With decentralized finance, or DeFi, projects gaining more steam and attention, bringing real use cases to market, more than simply a buy-and-hold asset, the future of financial technology is poised for exponential breakthroughs in the next decade.
Since central governments have generally not yet made major policy decisions regarding regulation and taxation of cryptocurrencies, critics argue the high volatility and lack of current uses make cryptocurrency a poor investment.
When it comes to uses, some investors - while buying and holding crypto for long term gains - would like to at least know they can use their crypto gains for something as generic as buying a home. After all, what good are major gains if you can't use them?
This article will provide you with a list of eleven common mistakes that borrowers often make when preparing to applying for a mortgage or when in the middle of the application process. We will discuss the potentially negative affects that can be caused by each mistake.
by Christian Scully
Applying for a home loan can sometimes feel like a challenge, but the best thing you can do as a borrower is to be informed, prepared and to not make things harder for yourself. If you have already been prequalified for a mortgage, you are going to want to keep your current financial situation unchanged. Consider that you are building an image of yourself for your lender, you don't want to change that image before the lender can make the ultimate decision. If you are working towards getting prequalified for a mortgage, you want to avoid anything that will be detrimental to your credit history. If you are already under contract or in the middle of a refinance application, there are a few easy mistakes to avoid. No matter what point you are at in the mortgage process, make note of the following eleven things you should not do.
1. Don't open any new lines of credit or take out any loans.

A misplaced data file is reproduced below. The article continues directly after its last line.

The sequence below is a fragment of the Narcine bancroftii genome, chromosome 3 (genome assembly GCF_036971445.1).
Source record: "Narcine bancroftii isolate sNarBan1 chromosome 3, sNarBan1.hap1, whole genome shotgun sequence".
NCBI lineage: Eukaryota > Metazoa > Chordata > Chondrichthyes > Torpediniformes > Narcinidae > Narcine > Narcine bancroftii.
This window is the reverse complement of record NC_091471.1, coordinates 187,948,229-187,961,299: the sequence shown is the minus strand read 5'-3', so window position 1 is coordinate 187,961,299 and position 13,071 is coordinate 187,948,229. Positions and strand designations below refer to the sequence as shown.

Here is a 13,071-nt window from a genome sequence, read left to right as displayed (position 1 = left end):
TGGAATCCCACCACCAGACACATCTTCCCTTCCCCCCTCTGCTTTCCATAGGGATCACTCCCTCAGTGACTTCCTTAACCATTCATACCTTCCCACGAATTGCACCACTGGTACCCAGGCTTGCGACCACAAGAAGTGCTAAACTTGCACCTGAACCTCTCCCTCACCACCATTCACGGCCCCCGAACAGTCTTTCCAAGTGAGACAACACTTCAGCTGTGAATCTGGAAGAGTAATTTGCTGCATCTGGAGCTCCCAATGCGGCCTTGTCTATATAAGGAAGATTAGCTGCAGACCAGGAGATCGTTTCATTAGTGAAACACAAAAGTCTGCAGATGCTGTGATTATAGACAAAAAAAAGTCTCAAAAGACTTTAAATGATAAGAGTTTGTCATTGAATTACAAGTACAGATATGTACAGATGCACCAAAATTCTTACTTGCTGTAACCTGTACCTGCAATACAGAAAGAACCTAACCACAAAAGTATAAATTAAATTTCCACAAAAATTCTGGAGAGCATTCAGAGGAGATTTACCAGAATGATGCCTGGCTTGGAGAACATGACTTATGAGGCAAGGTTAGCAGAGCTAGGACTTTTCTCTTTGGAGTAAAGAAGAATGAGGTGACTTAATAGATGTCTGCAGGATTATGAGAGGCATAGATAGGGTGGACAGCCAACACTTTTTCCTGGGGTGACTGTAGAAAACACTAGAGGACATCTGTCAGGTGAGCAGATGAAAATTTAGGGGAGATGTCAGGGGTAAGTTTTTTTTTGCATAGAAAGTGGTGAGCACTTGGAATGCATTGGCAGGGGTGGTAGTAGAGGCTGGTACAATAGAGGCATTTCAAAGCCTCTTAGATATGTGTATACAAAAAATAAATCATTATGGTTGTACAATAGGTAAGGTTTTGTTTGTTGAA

Opening new credit accounts could have two potentially negative effects. First, if you open a new credit account you could be adding debt to your credit report. Additional debt could change the loan amount you qualify for. Second, opening new credit accounts will lower the average age of your credit accounts which could lower your credit score.
2. Don't apply for credit with many different lenders.
If you have applied for a credit card and been denied, don't keep applying for more cards thinking eventually one will approve you. Every time you apply for credit there is a hard inquiry on your credit report, potentially lowering your score. Applying to a few different mortgage lenders in an attempt to shop around for the best rate and terms is okay. Typically if you have a few inquiries from mortgage lenders in the same month it will be clear that you are shopping around and your score likely won't be impacted too much. However if you have 8 inquiries for credit card, 4 inquiries for auto loans and a few mortgage inquiries, it does not paint a very good picture of your financial situation, especially if those inquiries don't lead to actually opening a credit account. It shows lenders that you likely are not qualified for credit.
+ Better Note: Hard inquiries stay on your credit report for two years. If you are applying for a mortgage, your lender will likely ask for explanations if you have several recent hard inquiries on your credit report. They want to know that you don't have new debt obligations that have not yet been reported.
In this article we will break down the basic steps in the mortgage application process. Borrowers will deal with several people and so many documents. Read through these steps to have a good understanding of what to expect, and tips on how you can make the process efficient and what to do when you encounter any problems.
by Christian Scully
At this point you should have already been working with a loan officer, gone through the prequalification process, and been issued a prequalification letter that tells you, your realtor and any seller to whom you submit an offer how much you are qualified to borrow and what type of loan you will be applying for.
If you have not been through the prequalification process, then take a few minutes to start with the previous article on this topic here.
If you have been prequalified, congratulations! If you are still working towards prequalification, stay the path and keep working hard. The next step in the mortgage process is applying for the mortgage. If you are working with a good lender and they did a thorough prequalification, then you should already be in a good position to get through the application process almost effortlessly.
Let’s break down the mortgage application process so you know exactly what to expect and you can be prepared.
Real Estate +
Thoughts, ideas, lessons-learned, inspiration, how-tos and more from a journey to own and invest in real estate, and helping borrowers navigate the mortgage process as a licensed loan originator.